Rice prices have been falling in response to high production, with the 2011-12 crop set to break records.
“In contrast to other grains, rice export quotations fell steadily over the period in the face of ample supplies, especially in South Asia,” the International Grains Council (IGC) said in its January Grains Market report, which covered events since the previous report in late November. “Recent falls in ocean freight rates helped to trim import costs for many buyers.”
The IGC predicted a rise in global production of 2% to 459 million tonnes “because of increases in Asia, notably in China and India.”
Global use will rise by 10 million tonnes to 458 million, while stocks in the five main exporters will rise by 10% to a record 31.9 million due to increases in India and Thailand. Trade in calendar 2012 is forecast to contract by 8% to 31.5 million tonnes, “owing to significantly reduced shipments to markets in Far East Asia.”
The IGC explained that China and India have together accounted for more than half the global output since 2003. It forecasts 2011-12 production in China at 140.4 million tonnes, up 3.3 million from the previous year. “Much of the increase will be due to larger plantings, with yields seen improving only marginally,” it said. “In India, sowings of this year’s kharif crop were boosted by a favorable Southwest monsoon.”
It puts production from India’s main crop at a record 87.1 million tonnes, up from 80.7 million. “With prospects for the smaller, irrigated rabi outturn also positive following ample rains, total output in 2011-12 is projected at a record 101 million tonnes (95.3 million).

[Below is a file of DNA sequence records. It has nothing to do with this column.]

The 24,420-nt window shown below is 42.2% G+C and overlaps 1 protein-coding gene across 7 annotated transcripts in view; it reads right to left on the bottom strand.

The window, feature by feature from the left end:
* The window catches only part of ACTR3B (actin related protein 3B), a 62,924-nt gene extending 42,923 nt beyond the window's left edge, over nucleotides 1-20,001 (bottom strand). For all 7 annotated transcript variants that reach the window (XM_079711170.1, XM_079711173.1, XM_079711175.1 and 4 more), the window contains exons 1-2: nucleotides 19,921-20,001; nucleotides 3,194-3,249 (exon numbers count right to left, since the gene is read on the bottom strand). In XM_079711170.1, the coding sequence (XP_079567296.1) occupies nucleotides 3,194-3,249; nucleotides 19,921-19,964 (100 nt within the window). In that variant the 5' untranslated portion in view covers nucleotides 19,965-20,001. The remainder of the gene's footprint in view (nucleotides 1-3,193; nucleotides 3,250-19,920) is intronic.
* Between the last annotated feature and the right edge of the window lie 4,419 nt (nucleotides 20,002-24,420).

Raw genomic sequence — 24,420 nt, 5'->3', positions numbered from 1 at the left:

There are falls in production for some of the main exporters.
“Severe flooding in Thailand resulted in significant main crop losses, but farmers are expected to partly compensate by increasing plantings for the country’s second crop,” the IGC said. It predicted a fall in 2011-12 production of 6% to 19.2 million tonnes. Vietnam’s production is set to fall to 25.5 million tonnes from 25.9 million.
However, production in Pakistan is predicted to increase by 40% to 6.6 million tonnes.
“South American rice output in 2011-12 is expected to fall by 13% from last year’s exceptional 17.2 million tonnes, largely due to a steep fall in Brazil,” it said. “The latest official crop forecast (paddy basis) for that country is 11.5 million tonnes, representing a decline of 16% from the previous year. This follows a marked fall in plantings owing to higher production costs and reduced water availability.”
The Thai Rice Exporters Association is expecting a fall in the country’s rice exports to between 6.5 and 8 million tonnes from last year’s 10.5 million tonnes. The association’s president, Korbsook Iamsuree, said that rice exports face many obstacles this year.
“A major factor is India’s export policies with India resuming rice exports after a three-year suspension,” she said. “It has already allowed exports of two million tonnes of rice and added rice export permissions are likely to negatively impact Thai exports, in particular white rice and parboiled rice, which could drop by another 1.5 million tonnes.”
The government’s rice mortgage scheme makes Thai rice more expensive than the competition, and other countries had increased exports. Currently, Thai rice is the world’s most expensive, said the Thai Rice Exporters Association.
U.S. exports are also slow. “The pace of exports and sales of long-grain rice is lagging based on U.S. Bureau of Census data through October and U.S. Export Sales data through December,” the latest USDA World Agricultural Supply and Demand Estimates Report said. “Long-grain exports to the Western Hemisphere have been lagging due to competition from South America, principally Brazil. Additionally, long-grain exports to the Middle East have been lagging due to strong competition from other suppliers.”